Homage to Endel Lippmaa, distinguished scientist and politician

Recently, during the last TOTEM collaboration meeting, one of its most eminent members, Professor Endel Lippmaa, celebrated his 80th birthday. TOTEM was proud to pay homage to his impressive list of achievements.


Endel Lippmaa (to the left) enojoys his 80th birthday with  colleagues from the TOTEM collaboration.
After obtaining a PhD from the Tallinn Technical University in 1956 and a DSc from the Institute of Chemical Physics in Moscow in 1969, he was appointed Doctor honoris causa at the University of Jyväskylä (1975), the Tallinn Technical University (1991) and the University of Tartu (1999). Professor Lippmaa has held a number of positions at the Estonian Academy of Sciences since becoming a member in 1972. He is currently a member of several Academies of Sciences. After being a leading force in the Baltic independence drive during the "Singing Revolution" against Soviet occupation in 1987, he served as a minister in three Estonian governments (1991-1996) and is now a member of the Estonian parliament.

During his career, Endel Lippmaa has contributed to a number of breakthroughs in science. His interest in physics began during the Second World War when he started reading books and papers on the subject. “In 1953", he says, "my first publication was in chemical physics. One of my most important contributions in this field was related to the NMR, a very powerful and widely used analytical technique which is at the base of all modern sciences: chemistry, physics, semiconductor electronics, etc. At that time all the technologies I was using were very similar to the ones used at CERN, so for me it was easy to join the work being done at the Laboratory.”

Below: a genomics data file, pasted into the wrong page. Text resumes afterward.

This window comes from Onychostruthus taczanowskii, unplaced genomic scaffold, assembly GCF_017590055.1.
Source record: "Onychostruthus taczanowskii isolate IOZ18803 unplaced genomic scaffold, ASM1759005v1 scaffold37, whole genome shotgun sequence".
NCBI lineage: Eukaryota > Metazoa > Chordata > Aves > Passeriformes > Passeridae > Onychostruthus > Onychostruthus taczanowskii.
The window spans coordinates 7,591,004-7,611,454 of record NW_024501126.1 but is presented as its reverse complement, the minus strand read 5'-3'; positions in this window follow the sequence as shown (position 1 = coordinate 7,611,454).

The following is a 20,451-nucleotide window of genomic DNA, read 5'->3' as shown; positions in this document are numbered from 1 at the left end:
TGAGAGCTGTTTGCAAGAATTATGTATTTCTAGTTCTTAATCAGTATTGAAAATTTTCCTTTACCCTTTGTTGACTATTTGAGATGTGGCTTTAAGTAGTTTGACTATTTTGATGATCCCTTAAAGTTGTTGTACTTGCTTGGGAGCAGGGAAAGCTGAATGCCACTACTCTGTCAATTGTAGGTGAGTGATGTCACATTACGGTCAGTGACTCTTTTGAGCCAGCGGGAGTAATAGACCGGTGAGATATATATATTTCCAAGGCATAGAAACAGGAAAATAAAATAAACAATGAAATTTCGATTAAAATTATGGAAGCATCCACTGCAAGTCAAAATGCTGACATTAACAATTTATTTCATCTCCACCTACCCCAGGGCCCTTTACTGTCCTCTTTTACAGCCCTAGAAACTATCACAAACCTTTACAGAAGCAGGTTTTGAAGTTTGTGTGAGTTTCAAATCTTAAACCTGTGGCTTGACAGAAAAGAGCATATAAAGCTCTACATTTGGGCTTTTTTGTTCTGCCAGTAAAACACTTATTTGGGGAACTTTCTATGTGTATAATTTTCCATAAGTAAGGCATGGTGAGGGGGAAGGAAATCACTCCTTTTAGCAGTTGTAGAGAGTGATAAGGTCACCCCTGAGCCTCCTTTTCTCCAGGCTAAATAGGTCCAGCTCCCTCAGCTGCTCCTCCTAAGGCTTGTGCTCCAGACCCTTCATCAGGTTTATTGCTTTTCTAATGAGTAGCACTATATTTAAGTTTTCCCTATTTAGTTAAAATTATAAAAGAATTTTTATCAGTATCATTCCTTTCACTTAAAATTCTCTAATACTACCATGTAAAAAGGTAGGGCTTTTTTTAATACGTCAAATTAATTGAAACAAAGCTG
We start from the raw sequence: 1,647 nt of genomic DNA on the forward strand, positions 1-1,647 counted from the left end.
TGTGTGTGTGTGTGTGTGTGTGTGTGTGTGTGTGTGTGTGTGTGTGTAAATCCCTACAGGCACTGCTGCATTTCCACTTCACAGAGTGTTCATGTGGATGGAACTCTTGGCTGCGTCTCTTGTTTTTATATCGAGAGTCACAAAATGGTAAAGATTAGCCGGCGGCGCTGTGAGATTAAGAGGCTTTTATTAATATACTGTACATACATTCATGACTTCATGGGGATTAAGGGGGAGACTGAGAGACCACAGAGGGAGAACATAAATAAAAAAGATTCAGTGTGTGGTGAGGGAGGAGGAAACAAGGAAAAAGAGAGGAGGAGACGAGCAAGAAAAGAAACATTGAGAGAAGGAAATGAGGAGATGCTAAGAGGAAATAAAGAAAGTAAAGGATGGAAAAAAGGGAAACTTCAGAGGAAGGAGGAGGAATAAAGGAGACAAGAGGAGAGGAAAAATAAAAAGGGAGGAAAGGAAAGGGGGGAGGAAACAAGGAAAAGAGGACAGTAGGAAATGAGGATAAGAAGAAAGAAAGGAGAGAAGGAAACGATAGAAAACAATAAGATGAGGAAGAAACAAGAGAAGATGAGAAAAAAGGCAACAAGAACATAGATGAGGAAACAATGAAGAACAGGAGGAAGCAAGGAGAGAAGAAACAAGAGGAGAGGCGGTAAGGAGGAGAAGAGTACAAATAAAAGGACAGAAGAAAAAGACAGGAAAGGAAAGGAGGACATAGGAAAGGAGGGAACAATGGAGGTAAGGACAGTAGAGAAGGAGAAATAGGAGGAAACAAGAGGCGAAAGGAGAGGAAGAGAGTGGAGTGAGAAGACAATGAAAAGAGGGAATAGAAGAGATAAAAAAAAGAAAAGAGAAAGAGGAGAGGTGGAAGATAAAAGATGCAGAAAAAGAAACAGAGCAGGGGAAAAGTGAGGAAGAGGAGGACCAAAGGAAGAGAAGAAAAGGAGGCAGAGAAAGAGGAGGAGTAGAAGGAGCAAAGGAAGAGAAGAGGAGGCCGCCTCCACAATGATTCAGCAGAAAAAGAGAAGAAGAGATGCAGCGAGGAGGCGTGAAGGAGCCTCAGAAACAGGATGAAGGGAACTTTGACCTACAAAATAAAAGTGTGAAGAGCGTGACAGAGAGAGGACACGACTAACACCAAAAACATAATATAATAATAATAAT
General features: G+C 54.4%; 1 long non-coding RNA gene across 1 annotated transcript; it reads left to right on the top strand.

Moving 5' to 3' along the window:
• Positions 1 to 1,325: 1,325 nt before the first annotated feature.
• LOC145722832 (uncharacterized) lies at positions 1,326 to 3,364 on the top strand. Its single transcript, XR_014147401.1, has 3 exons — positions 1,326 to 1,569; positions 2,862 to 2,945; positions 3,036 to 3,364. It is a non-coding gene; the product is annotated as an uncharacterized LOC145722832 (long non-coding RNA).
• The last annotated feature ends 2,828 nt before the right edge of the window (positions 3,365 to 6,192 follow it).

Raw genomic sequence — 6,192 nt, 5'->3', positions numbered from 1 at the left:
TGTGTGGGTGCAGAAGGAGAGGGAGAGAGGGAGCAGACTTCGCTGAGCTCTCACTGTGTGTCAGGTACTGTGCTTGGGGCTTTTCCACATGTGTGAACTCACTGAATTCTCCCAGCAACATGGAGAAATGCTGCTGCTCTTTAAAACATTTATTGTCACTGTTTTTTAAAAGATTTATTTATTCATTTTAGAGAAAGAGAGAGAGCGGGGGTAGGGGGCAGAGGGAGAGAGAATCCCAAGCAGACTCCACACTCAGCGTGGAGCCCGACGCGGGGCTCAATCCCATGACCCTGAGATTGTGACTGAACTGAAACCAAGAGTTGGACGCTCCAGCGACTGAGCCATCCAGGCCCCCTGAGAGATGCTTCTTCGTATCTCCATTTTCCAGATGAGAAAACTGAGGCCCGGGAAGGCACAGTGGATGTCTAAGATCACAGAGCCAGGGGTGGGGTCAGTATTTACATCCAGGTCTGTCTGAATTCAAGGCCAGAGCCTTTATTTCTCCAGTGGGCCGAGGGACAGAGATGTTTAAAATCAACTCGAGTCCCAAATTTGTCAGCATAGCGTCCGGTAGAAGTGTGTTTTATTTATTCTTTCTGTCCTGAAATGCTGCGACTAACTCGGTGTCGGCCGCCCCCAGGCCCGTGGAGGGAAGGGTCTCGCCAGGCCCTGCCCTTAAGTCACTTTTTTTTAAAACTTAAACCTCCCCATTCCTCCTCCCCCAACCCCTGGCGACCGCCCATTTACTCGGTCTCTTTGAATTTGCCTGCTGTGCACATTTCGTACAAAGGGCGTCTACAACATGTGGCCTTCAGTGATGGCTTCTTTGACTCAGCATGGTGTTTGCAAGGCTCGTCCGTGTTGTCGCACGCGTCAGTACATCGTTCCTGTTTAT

His first contact with CERN dates back to 1992 when, as head of the Department of Physics of the Institute of Cybernetics in Estonia, he was contributing to the early stages of the CMS experiment, approved four years later. At that time his research programmes were closely related to chemical physics, radio spectroscopy, electronics, information science, quantum computing, biophysics and environmental science, as well as nuclear and particle physics.
“My collaboration with TOTEM began with my involvement in forward physics", he explains. "Already with FELIX (which pursued a physics programme complementary to that of the other planned LHC experiments), this branch of physics was becoming more and more important. Today I am delighted to see that the small TOTEM experiment is ready to look for interactions involving very forward particles that have not been seen before at the LHC.”

Throughout his long career, Professor Lippmaa has observed a close relationship between science and politics: they both involve lots of competition. He further states, ironically: “like the Olympic Games, what is important is not the taking part but the winning. Only the best results, which the others have not foreseen, are worth striving for.” As advice to young researchers, he concludes: “You won’t get medals, but the winner will surely be known everywhere: are you ready for that?”

Biographie de Lipmaa

Born on 15 September, 1930 in Tartu, Estonia
• 1948 Tallinn Nomme Gymnasium
• 1953 Tallinn Technical University
• 1956 PhD in engineering
• 1969 DSc in physics and mathematics
• 1971 Professor
• 1990 Foreign Member of the Finnish Academy of Sciences
• 1992 Foreign Member of the Royal Swedish Academy of Engineering Sciences
• 1992 Member of the New York Academy of Sciences
• Since 1980, Laboratory of Chemical Physics, Estonian National Institute of Chemical Physics and Biophysics
• Since 2001, Head of Centre of Excellence of Analytical Spectrometry


by Beatrice Bressan and Virginia Greco